Sunday, April 27, 2014

August Lindberg (52 Ancestors, week 16)

August Lindberg > Agnes Lindberg > Edward Lundeen > Marion Lundeen

August and Alma's transfer papers
August Lindberg, my great-great grandfather, was born on March 9, 1858 in Ljungsarp, Sweden. His transfer papers list his name as “August Sveningsson Lindberg” and his death record says his father’s name was Sven Carlson. My guess is August was probably born “August Sveningsson” and added the Lindberg later. 

He married Alma Peterson in 1883 in Sweden. In 1887, August, along with his wife and children Beda and Carl, traveled to America aboard the ship Alaska. They landed in New York on July 11, 1887. According to his obituary, August became a Christian when he was 18 years old and was an active member in his church, the Swedish Mission Church.

c. 1899
The family settled in Buena Vista County, Iowa where August purchased and worked his farm. The family had close connections with the family of Axel and Ida (Peterson) Wessman as three Lindberg daughters married three Wessman sons: Beda and George (1908), Jessie and Henry (1911), and Esther and Arthur (1914). These close ties continued as by 1917-1920, all of the families had moved to Cokato, Minnesota.

c. 1915
August Lindberg died on August 30, 1919 in Cokato. His obituary says he had “a very impressive funeral … with an unusual big attendance.” Included in attendance were about 20 Iowa residence who traveled to remember their former neighbor and friend. While I don’t know much about August as a person, I think it says a lot about him when his friends would travel over 200 miles to attend his funeral.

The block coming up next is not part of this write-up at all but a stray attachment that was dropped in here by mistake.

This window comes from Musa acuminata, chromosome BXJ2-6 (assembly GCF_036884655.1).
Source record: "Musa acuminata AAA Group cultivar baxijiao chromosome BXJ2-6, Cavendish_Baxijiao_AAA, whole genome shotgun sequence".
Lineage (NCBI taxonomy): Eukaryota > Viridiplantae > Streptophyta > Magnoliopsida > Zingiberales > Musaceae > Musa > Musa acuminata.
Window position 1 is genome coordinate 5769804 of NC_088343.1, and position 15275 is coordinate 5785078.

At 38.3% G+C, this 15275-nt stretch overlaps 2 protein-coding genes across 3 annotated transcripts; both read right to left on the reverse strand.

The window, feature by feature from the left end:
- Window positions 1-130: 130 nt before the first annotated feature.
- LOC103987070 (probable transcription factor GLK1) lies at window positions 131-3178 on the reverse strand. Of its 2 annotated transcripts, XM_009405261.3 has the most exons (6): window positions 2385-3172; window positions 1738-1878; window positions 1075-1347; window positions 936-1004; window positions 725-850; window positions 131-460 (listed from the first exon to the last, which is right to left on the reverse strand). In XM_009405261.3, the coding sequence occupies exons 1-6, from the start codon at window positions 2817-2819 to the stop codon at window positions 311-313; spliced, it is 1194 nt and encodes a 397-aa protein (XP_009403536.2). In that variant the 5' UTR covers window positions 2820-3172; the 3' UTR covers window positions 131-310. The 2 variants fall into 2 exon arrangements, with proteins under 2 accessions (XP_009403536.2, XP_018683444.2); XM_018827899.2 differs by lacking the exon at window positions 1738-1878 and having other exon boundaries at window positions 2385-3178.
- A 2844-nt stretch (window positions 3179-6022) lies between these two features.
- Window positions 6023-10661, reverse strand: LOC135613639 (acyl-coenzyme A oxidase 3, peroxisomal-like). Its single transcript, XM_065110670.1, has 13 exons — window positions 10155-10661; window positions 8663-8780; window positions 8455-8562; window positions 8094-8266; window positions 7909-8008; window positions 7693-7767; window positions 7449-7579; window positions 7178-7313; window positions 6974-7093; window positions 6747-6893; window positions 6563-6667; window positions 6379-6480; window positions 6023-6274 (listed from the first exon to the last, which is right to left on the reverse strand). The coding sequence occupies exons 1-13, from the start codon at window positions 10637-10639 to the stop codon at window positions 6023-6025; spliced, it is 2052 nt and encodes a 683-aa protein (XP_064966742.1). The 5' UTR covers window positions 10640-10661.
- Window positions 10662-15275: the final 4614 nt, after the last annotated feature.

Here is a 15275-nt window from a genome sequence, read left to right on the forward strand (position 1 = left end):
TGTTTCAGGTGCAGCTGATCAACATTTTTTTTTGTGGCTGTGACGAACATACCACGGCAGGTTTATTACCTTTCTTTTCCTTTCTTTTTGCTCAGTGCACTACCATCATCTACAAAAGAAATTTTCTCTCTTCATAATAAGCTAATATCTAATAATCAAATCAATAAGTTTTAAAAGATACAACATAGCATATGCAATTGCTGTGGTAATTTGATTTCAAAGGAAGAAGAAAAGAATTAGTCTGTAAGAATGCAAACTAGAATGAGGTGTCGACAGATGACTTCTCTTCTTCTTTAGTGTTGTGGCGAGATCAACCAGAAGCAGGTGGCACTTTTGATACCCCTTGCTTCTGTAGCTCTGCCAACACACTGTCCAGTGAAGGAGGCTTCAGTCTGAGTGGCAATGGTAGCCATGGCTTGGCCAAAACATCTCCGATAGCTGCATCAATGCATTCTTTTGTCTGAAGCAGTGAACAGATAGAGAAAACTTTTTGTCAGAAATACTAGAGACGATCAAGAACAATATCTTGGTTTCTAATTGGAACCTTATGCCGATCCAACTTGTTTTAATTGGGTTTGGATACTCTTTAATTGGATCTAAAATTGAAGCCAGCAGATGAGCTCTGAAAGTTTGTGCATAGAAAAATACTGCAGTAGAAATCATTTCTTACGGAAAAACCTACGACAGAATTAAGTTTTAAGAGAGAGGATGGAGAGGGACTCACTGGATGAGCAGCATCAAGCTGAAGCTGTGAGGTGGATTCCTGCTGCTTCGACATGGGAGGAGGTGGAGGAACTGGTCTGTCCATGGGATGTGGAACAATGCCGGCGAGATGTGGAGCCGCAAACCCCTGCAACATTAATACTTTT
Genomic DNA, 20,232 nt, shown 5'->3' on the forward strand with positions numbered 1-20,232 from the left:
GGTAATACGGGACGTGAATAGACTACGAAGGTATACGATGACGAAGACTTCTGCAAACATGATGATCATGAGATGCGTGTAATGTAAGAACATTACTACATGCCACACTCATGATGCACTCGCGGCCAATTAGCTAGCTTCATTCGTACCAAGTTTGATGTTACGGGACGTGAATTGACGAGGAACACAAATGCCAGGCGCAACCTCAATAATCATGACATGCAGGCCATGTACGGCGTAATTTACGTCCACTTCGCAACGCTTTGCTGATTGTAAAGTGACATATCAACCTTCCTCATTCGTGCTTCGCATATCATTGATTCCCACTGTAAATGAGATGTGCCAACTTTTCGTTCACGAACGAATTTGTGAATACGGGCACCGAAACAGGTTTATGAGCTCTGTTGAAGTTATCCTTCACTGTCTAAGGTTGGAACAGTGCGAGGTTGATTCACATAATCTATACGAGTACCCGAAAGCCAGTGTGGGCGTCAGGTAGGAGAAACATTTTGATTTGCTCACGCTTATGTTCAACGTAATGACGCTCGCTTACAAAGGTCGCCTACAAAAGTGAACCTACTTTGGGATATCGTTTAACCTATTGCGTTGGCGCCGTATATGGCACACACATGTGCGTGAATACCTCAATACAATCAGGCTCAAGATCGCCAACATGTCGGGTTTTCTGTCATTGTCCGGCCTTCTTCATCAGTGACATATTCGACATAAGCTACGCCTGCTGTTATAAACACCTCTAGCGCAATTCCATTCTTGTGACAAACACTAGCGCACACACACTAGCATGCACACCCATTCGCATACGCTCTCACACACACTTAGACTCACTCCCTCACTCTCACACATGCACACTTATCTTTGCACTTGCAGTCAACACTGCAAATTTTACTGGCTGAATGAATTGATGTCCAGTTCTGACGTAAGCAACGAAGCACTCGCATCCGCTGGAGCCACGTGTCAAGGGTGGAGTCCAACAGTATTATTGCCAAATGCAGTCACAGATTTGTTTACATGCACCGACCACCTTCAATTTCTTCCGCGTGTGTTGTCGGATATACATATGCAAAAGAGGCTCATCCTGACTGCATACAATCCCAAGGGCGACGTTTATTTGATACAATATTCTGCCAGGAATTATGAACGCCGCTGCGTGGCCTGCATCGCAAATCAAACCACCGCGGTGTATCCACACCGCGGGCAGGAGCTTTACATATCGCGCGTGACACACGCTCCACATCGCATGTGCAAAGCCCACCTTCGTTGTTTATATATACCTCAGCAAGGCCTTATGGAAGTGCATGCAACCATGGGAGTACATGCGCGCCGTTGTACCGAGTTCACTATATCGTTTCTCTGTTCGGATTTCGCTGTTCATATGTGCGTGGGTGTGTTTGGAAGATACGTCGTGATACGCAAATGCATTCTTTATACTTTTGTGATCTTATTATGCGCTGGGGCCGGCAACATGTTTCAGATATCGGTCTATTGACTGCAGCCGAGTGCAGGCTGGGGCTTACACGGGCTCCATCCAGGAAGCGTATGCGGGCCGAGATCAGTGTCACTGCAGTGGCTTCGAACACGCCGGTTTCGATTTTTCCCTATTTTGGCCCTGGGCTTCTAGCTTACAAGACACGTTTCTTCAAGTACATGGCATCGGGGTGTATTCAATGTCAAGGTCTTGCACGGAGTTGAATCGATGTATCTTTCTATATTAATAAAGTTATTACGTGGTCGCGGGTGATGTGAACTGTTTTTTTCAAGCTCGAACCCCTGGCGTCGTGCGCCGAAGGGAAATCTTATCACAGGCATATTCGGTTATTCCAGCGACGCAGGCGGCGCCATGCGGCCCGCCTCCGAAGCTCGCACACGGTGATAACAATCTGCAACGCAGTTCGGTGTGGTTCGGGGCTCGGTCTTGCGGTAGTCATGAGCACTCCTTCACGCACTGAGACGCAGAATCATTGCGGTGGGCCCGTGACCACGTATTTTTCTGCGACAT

Sources: Passenger and Census records from; family photos; Iowa county birth and marriage records from FamilySearch; Newspapers and death records from Cokato Museum.

Wednesday, April 16, 2014

Enoch Lawrence - Early Colonist (52 Ancestors, week 15)

Enoch Lawrence > Daniel Lawrence > Daniel Lawrence > Esther Laurence > George Palmer Ransom > Samuel Ransom > Jameson Harvey Ransom > Charles Francis Ransom > Lillian Emma Ransom

Enoch, (also recorded as “Enosh”) was born on the 5th day of March, 1648 in Watertown, Massachusetts to John and Elizabeth Lawrence. He probably grew up in Watertown and it was there, on the 6th of March, 1676/7, he married Ruth (Whitney), widow of John Shattuck. Soon after he and Ruth were married, they moved to Groton, Massachusetts and are considered to be among the first settlers of the town. It was here their four sons were born.